Cutting meat out of your diet is not just a healthy choice, it’s also an ethical and sustainable one. If you’re used to meals based around meat, the idea of going meat-free may be daunting but we’re here to help make it super easy! Try vegan!

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All about meat

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References

Appleby PN, Key TJ. 2016. The Long-Term Health of Vegetarians and Vegans. Proceedings of the Nutrition Society. 75 (3) 287-293.

Barnard ND, Cohen J, Jenkins DJ, Turner-McGrievy G, Gloede L, Green A and Ferdowsian H. 2009. A low-fat vegan diet and conventional diabetes diet in the treatment of type 2 diabetes: a randomized, controlled, 74-wk clinical trial. American Journal of Clinical Nutrition. 89 (5) 1588S-1596S.

Campbell TC and Campbell TM II. 2005. The China Study. Dallas, Texas, USA: BenBella Books.

Consitt LA, Bell JA, Houmard JA. 2009. Intramuscular lipid metabolism, insulin action, and obesity. IUBMB Life. 61 (1) 47-55.

Feskens EJ, Sluik D and van Woudenbergh GJ. 2013. Meat consumption, diabetes, and its complications. Current Diabetes Reports. 13 (2) 298-306.

Kahleova H, Matoulek M, Malinska H et al. 2011. Vegetarian diet improves insulin resistance and oxidative stress markers more than conventional diet in subjects with Type 2 diabetes. Diabetes Medicine. 28 (5) 549‐559.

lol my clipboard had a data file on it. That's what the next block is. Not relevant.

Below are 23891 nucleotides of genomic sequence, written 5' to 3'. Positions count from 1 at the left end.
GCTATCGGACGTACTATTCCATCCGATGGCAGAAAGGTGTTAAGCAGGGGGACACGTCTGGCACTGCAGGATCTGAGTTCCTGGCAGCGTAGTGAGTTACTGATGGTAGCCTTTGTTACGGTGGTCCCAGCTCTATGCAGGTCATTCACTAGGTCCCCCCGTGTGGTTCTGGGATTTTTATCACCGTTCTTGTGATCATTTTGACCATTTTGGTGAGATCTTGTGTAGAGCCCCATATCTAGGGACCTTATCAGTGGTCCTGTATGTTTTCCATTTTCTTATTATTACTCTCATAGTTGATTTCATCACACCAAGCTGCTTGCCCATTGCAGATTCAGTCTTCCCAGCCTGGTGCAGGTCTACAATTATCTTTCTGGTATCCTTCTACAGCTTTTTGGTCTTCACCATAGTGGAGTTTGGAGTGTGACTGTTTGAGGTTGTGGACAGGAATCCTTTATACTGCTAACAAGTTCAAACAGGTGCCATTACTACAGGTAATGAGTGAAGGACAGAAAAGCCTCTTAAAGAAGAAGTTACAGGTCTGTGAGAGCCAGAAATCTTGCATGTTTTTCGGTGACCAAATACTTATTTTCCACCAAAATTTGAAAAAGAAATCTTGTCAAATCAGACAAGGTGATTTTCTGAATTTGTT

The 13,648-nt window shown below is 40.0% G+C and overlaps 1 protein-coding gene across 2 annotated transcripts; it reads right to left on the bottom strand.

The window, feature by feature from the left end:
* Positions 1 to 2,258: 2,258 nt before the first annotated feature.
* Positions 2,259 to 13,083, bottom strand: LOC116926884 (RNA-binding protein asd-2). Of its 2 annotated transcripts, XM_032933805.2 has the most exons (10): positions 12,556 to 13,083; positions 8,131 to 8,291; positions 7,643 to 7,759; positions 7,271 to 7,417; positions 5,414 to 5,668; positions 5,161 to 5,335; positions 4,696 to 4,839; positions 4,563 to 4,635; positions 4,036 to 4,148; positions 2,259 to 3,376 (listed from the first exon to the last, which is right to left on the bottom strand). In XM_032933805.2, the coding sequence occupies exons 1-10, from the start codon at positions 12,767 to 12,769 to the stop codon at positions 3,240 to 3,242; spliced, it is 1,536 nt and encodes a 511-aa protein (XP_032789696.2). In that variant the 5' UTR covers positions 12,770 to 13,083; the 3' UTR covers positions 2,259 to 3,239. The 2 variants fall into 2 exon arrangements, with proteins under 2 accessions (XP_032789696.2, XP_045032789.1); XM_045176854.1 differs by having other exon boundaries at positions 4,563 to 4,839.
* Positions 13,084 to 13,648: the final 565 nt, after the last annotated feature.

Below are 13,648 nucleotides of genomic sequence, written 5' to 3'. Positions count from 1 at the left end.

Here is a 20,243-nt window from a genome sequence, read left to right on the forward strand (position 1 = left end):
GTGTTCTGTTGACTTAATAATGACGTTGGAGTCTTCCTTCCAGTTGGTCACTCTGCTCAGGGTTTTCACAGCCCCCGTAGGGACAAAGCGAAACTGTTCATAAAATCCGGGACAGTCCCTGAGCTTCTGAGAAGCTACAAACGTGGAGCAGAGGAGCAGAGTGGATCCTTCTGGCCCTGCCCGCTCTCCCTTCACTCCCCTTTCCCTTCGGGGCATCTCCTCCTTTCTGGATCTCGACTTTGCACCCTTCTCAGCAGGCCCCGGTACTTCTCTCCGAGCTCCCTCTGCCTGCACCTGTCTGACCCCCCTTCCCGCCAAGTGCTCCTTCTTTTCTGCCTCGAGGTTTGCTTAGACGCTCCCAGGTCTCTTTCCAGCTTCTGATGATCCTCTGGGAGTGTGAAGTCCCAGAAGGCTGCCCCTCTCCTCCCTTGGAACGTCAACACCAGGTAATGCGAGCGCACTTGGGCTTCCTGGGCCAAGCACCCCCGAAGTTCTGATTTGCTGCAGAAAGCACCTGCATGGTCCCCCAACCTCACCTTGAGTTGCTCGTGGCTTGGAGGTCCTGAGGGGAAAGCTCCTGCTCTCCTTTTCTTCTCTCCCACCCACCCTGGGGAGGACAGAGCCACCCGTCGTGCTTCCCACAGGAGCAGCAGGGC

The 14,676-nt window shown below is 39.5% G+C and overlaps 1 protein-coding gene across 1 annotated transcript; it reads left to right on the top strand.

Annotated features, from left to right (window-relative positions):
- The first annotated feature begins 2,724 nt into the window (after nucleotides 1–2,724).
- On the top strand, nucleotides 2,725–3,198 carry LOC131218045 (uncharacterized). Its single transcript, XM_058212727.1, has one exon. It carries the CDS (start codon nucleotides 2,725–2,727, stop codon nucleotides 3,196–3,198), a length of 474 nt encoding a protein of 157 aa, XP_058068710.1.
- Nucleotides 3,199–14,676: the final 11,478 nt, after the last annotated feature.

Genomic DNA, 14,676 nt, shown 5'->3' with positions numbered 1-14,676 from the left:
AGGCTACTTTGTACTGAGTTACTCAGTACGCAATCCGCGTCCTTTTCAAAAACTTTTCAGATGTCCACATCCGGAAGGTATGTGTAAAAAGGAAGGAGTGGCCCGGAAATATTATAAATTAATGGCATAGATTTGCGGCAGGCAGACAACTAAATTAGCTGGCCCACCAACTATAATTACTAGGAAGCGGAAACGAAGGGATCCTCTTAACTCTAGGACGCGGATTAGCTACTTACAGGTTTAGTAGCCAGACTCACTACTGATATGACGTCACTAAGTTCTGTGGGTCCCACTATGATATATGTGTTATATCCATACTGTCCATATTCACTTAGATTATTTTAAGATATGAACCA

McMacken M, Shah S. 2017. A plant-based diet for the prevention and treatment of type 2 diabetes. Journal of Geriatric Cardiology. 14 (5): 342–354

Micha R, Wallace SK and Mozaffarian D. 2010. Red and processed meat consumption and risk of incident coronary heart disease, stroke, and diabetes mellitus: a systematic review and meta-analysis. Circulation. 121 (21) 2271-2283.

Micha R, Michas G and Mozaffarian D. 2012. Unprocessed red and processed meats and risk of coronary artery disease and type 2 diabetes—an updated review of the evidence. Current Atherosclerosis Reports. 14 (6) 515-524.

Morino K, Petersen KF, Shulman GI. 2006. Molecular mechanisms of insulin resistance in humans and their potential links with mitochondrial dysfunction. Diabetes. 55 (Suppl. 2) S9-S15

Pan A, Sun Q, Bernstein AM et al. 2011. Red meat consumption and risk of type 2 diabetes: 3 cohorts of US adults and an updated meta-analysis. American Journal of Clinical Nutrition. 94 (4) 1088-1096.

Salas-Salvadó J, Becerra-Tomás N, Papandreou C, Bulló M. 2019. Dietary Patterns Emphasizing the Consumption of Plant Foods in the Management of Type 2 Diabetes: A Narrative Review. Advances in Nutrition. 10 (Suppl_4) S320\S331.

Sparks LM, Xie H, Koza RA et al. 2005. A high-fat diet coordinately downregulates genes required for mitochondrial oxidative phosphorylation in skeletal muscle. Diabetes. 54 (7) 1926-33.

Steinbrecher A, Erber E, Grandinetti A et al. 2011. Meat consumption and risk of type 2 diabetes: the Multiethnic Cohort. Public Health Nutrition. 14(4):568-74.

Vang A, Singh PN, Lee JW et al. 2008. Meats, Processed Meats, Obesity, Weight Gain and Occurrence of Diabetes among Adults: Findings from Adventist Health Studies. Annals of Nutrition and Metabolism. 52 (2) 96-104.

Zhang R, Fu J, Moore JB et al. 2021. Processed and Unprocessed Red Meat Consumption and Risk for Type 2 Diabetes Mellitus: An Updated Meta-Analysis of Cohort Studies. International Journal of Environmental Research and Public Health. 18 (20) 10788.